Interview: Miranda Lambert’s Words Paint a Clear Picture of Where She Is in Life and Love
The "It All Comes Out in the Wash" hitmaker released Wildcard on Nov. 1 and recently had the chance to go deep on a few hidden gems from her seventh studio album. She also explains why working with producer Jay Joyce is intimidating and how the most recent Pistol Annies album freed her heart to create a more playful soundscape.
Speaking with Taste of Country on the way to a tour stop in Florida, the sometimes mercurial country singer used the word "happy" no fewer than seven times. "Love" topped that at 11 uses, but the reason she's here came in at No. 1, with 15 uses. It's all positive, as you can see in the word cloud illustration above.
The response to Wildcard has been really positive. How does that feel?
Kind of relief in a way, because you have anxiety leading up to it. Every time I release a record I get a level of nervousness and excitement but … when it goes out there in the world and there’s no control anymore it’s like, “Okay, it does what it does.”
Do you read the reviews?
My mom and my manager will send me like one or two that are great, usually, but I try not to wrap myself up in it.
Are you surprised by the songs that fans have gravitated toward?
You know, it’s been kind of a mixture. Besides “Bluebird” I feel like people have been telling me their favorite songs are all different. There hasn’t been like one, besides “Bluebird,” that has been common. Everybody is all over the map, which I love because that’s the kind of record it is.
"He would just sit there with headphones and just stare at you, so it’s kind of intimidating."
I think of "Dark Bars" because it’s such a deep song and it's the last song on the album. It just takes a little bit to really soak that song in, but almost instantly fans started celebrating that one.
That’s one of my babies on the record, too. It’s kind of my roots — just the sound of it and what it says. I also love “Tequila Does” and the fact that people are talking about those two songs in particular, because they’re the most throwback country on the record, really makes me happy.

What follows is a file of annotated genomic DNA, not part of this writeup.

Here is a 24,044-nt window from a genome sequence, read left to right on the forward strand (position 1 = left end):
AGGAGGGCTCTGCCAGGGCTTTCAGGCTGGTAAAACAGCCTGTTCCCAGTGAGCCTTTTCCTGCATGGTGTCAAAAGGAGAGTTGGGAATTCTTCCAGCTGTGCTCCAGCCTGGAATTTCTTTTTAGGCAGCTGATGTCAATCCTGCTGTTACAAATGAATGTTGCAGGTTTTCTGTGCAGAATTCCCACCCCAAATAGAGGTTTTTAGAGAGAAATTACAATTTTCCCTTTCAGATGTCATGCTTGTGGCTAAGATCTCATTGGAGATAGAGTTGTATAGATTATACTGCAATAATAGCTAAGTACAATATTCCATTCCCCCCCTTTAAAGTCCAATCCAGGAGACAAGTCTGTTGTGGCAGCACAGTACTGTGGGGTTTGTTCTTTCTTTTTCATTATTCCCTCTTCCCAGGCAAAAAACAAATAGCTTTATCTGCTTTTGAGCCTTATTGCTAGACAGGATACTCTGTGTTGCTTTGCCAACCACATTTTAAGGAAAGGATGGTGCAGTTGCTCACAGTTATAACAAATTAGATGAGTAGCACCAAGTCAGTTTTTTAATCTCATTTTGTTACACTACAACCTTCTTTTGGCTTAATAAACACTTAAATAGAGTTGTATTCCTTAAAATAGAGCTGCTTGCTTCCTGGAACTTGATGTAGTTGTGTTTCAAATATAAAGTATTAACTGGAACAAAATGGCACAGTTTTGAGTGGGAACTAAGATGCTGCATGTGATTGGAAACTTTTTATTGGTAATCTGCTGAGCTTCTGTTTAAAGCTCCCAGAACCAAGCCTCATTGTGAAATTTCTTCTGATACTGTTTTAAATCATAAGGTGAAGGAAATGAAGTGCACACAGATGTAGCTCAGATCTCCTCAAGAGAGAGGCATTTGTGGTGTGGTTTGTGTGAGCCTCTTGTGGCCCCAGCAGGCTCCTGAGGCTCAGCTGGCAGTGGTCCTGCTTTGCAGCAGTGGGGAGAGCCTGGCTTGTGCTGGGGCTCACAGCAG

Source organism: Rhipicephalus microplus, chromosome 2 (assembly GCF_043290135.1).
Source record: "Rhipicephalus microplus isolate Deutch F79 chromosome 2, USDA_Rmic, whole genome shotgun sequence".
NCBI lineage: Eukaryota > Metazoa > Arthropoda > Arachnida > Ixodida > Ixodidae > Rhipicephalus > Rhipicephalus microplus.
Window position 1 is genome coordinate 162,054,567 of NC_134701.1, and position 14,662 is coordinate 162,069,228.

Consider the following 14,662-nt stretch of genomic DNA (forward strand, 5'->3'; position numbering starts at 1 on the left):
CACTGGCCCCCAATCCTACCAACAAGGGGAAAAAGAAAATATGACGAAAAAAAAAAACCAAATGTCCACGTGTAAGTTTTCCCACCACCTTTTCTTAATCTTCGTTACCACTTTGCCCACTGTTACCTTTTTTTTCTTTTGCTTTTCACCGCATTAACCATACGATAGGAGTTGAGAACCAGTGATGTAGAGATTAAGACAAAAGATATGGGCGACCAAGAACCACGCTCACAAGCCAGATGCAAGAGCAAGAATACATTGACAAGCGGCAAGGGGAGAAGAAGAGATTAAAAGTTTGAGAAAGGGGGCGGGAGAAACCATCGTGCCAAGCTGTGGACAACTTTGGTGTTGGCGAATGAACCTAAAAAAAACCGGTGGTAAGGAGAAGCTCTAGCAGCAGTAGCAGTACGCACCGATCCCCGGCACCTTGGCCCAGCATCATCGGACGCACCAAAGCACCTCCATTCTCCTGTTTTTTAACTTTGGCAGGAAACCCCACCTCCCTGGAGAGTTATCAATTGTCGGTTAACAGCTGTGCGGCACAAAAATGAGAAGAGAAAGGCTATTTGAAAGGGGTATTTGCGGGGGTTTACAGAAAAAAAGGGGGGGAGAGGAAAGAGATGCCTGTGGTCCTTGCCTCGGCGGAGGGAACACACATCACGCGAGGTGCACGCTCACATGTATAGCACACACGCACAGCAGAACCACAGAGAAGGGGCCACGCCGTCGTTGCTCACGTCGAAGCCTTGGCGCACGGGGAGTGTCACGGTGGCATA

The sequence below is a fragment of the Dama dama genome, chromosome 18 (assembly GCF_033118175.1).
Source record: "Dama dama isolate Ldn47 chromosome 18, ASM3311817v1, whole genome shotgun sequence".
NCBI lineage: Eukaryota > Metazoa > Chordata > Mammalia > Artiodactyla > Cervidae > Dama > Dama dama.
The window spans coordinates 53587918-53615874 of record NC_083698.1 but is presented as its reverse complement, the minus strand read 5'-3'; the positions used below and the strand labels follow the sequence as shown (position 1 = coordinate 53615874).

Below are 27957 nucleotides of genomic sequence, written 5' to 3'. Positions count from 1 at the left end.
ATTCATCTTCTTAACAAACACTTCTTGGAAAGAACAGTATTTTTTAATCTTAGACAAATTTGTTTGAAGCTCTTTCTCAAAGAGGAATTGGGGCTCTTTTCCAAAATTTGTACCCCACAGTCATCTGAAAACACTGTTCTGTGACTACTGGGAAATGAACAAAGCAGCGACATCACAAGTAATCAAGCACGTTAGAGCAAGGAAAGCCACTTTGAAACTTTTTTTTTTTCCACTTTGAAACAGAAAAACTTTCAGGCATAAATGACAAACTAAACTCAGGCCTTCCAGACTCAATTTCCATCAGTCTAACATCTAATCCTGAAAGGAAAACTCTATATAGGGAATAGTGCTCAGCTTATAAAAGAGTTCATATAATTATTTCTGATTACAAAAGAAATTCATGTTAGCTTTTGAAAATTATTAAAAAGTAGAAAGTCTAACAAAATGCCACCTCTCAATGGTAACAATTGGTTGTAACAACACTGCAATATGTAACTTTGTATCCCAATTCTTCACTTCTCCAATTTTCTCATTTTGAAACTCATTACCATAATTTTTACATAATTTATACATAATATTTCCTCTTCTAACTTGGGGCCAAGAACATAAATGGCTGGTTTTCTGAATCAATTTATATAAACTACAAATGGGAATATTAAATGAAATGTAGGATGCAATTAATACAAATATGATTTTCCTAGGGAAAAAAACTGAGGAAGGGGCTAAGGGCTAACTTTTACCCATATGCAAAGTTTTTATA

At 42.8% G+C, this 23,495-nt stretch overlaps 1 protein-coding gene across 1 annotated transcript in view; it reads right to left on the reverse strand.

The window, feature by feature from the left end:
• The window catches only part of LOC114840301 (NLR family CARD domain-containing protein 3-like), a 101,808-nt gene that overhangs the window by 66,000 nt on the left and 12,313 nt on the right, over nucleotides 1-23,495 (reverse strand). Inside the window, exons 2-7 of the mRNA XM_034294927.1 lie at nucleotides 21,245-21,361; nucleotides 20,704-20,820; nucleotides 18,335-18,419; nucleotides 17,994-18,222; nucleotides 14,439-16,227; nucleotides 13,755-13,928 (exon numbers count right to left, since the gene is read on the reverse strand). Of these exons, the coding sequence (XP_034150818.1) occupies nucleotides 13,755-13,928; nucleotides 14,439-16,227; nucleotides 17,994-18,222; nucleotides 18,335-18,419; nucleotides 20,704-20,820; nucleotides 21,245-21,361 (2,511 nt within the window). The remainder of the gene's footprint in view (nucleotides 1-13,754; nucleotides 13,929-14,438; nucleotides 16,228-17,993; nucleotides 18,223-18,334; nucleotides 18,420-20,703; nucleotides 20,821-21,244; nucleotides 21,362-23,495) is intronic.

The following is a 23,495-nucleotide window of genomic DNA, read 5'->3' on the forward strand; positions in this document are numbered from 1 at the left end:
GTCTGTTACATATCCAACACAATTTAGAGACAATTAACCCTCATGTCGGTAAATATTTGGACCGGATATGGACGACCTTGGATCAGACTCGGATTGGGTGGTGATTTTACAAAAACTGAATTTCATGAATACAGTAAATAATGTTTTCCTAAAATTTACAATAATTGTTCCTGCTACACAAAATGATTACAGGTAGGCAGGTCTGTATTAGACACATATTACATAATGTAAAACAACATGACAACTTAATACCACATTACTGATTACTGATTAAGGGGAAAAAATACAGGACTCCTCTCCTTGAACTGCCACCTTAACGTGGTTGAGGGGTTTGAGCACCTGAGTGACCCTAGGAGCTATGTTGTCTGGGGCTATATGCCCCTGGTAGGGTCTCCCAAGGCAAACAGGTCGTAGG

Did the process of creating this album begin after the Pistol Annies released Interstate Gospel last November?
Yeah, pretty much. I probably wrote a few before that, but I really started hunkering down on it as soon as the other Annies record was done.
They're very different albums. Did writing those kind of songs for Interstate Gospel free your heart up to write for this album?
Yeah, I kind of think that with the Annies we sort of dug really deep and got a lot of points across. It did free me up to get to not feel so, "I have so much to say still."
I kind of got out of that mentality and it gave me freedom to put songs — like this record, I didn’t really have a running storyline theme. I just had a, “If I love it, it’s going on the record.” I didn’t have to worry about “Did I say everything I wanted to say?” because I kind of got the rest of it out. With The Weight of These Wings (2016) being a double album and then the Annies record, I kind of got it all out.
Wildcard feels less introspective, but that may not be the case. I’m sure this album is just as personal, but maybe in a different way?
It is. It is. It’s just a side of me that I didn’t bring out in a couple of records, you know what I mean? It’s kind of a side of me that built my career. A little bit of sarcasm, a little bit of kitschiness and scorned woman-type emotions is how I even started this whole journey, so I kind of had to get back to that.
One song that has gotten lost in conversation that I think is a jewel is "How Dare You Love."
Thank you. That’s a special one. I haven’t written a lot of love songs in my career, maybe one on each album, maybe? So I feel like that one is definitely a stand out on this record because it is a pretty good ode to love.
Did you bring the inspiration to that co-write?
I brought wine, so yeah, I guess (laughs). We were drinking white that day, but it was one of those lines that just kind of came out. We were talking about life and love and what everybody is doing — getting to know each other, really — and I just kind of started out “How dare you love” and it happened. I love writes like that where nobody comes in with a full vision.
To the extent that you're comfortable, can you share how this goes back to your personal life?